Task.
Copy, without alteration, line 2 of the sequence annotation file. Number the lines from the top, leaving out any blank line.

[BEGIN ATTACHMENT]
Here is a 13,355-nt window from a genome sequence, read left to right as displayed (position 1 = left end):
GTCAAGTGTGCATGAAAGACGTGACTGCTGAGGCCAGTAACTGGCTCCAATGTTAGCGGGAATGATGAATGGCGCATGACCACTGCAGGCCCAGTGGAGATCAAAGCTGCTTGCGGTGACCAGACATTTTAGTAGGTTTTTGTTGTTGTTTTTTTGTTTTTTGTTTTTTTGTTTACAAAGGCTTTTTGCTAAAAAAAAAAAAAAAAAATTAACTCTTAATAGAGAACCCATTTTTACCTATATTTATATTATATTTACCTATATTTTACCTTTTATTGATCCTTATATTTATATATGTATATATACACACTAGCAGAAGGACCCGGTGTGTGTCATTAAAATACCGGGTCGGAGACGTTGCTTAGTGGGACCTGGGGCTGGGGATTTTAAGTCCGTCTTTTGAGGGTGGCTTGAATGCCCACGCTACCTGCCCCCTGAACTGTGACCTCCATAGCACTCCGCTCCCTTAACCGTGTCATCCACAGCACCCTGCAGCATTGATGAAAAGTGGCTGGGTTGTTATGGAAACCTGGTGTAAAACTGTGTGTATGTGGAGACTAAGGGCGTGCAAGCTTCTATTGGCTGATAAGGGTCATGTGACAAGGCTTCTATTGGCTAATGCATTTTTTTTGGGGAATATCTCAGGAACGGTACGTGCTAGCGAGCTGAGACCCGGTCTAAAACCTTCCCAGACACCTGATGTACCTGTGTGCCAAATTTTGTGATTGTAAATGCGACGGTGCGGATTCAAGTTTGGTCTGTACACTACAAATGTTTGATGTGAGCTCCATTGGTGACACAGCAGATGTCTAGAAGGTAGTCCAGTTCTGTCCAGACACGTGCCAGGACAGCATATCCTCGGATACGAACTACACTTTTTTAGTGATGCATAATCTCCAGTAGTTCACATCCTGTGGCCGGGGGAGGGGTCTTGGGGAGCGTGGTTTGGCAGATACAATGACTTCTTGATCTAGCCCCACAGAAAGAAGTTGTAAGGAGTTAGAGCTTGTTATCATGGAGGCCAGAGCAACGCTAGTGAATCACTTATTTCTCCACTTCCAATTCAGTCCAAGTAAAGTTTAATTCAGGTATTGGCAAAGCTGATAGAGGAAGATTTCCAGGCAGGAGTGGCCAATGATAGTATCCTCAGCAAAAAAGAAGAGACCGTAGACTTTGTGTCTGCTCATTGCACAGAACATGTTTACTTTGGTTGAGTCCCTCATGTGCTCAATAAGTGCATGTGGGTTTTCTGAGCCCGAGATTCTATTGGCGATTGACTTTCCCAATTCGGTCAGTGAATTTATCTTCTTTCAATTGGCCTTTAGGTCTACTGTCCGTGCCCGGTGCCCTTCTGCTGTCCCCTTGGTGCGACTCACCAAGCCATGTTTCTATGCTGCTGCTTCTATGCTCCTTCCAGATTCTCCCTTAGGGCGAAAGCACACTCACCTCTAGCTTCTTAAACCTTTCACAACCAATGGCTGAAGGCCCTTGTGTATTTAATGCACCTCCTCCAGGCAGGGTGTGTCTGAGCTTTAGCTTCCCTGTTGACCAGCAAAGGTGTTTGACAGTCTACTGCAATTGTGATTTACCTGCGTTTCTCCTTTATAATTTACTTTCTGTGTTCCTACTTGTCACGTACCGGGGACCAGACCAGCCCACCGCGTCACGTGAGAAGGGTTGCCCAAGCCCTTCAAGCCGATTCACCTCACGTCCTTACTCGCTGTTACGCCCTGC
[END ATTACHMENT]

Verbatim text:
GTCAAGTGTGCATGAAAGACGTGACTGCTGAGGCCAGTAACTGGCTCCAATGTTAGCGGGAATGATGAATGGCGCATGACCACTGCAGGCCCAGTGGAGATCAAAGCTGCTTGCGGTGACCAGACATTTTAGTAGGTTTTTGTTGTTGTTTTTTTGTTTTTTGTTTTTTTGTTTACAAAGGCTTTTTGCTAAAAAAAAAAAAAAAAAATTAACTCTTAATAGAGAACCCATTTTTACCTATATTTATATTATATTTACCTATATTTTACCTTTTATTGATCCTTATATTTATATATGTATATATACACACTAGCAGAAGGACCCGGTGTGTGTCATTAAAATACCGGGTCGGAGACGTTGCTTAGTGGGACCTGGGGCTGGGGATTTTAAGTCCGTCTTTTGAGGGTGGCTTGAATGCCCACGCTACCTGCCCCCTGAACTGTGACCTCCATAGCACTCCGCTCCCTTAACCGTGTCATCCACAGCACCCTGCAGCATTGATGAAAAGTGGCTGGGTTGTTATGGAAACCTGGTGTAAAACTGTGTGTATGTGGAGACTAAGGGCGTGCAAGCTTCTATTGGCTGATAAGGGTCATGTGACAAGGCTTCTATTGGCTAATGCATTTTTTTTGGGGAATATCTCAGGAACGGTACGTGCTAGCGAGCTGAGACCCGGTCTAAAACCTTCCCAGACACCTGATGTACCTGTGTGCCAAATTTTGTGATTGTAAATGCGACGGTGCGGATTCAAGTTTGGTCTGTACACTACAAATGTTTGATGTGAGCTCCATTGGTGACACAGCAGATGTCTAGAAGGTAGTCCAGTTCTGTCCAGACACGTGCCAGGACAGCATATCCTCGGATACGAACTACACTTTTTTAGTGATGCATAATCTCCAGTAGTTCACATCCTGTGGCCGGGGGAGGGGTCTTGGGGAGCGTGGTTTGGCAGATACAATGACTTCTTGATCTAGCCCCACAGAAAGAAGTTGTAAGGAGTTAGAGCTTGTTATCATGGAGGCCAGAGCAACGCTAGTGAATCACTTATTTCTCCACTTCCAATTCAGTCCAAGTAAAGTTTAATTCAGGTATTGGCAAAGCTGATAGAGGAAGATTTCCAGGCAGGAGTGGCCAATGATAGTATCCTCAGCAAAAAAGAAGAGACCGTAGACTTTGTGTCTGCTCATTGCACAGAACATGTTTACTTTGGTTGAGTCCCTCATGTGCTCAATAAGTGCATGTGGGTTTTCTGAGCCCGAGATTCTATTGGCGATTGACTTTCCCAATTCGGTCAGTGAATTTATCTTCTTTCAATTGGCCTTTAGGTCTACTGTCCGTGCCCGGTGCCCTTCTGCTGTCCCCTTGGTGCGACTCACCAAGCCATGTTTCTATGCTGCTGCTTCTATGCTCCTTCCAGATTCTCCCTTAGGGCGAAAGCACACTCACCTCTAGCTTCTTAAACCTTTCACAACCAATGGCTGAAGGCCCTTGTGTATTTAATGCACCTCCTCCAGGCAGGGTGTGTCTGAGCTTTAGCTTCCCTGTTGACCAGCAAAGGTGTTTGACAGTCTACTGCAATTGTGATTTACCTGCGTTTCTCCTTTATAATTTACTTTCTGTGTTCCTACTTGTCACGTACCGGGGACCAGACCAGCCCACCGCGTCACGTGAGAAGGGTTGCCCAAGCCCTTCAAGCCGATTCACCTCACGTCCTTACTCGCTGTTACGCCCTGC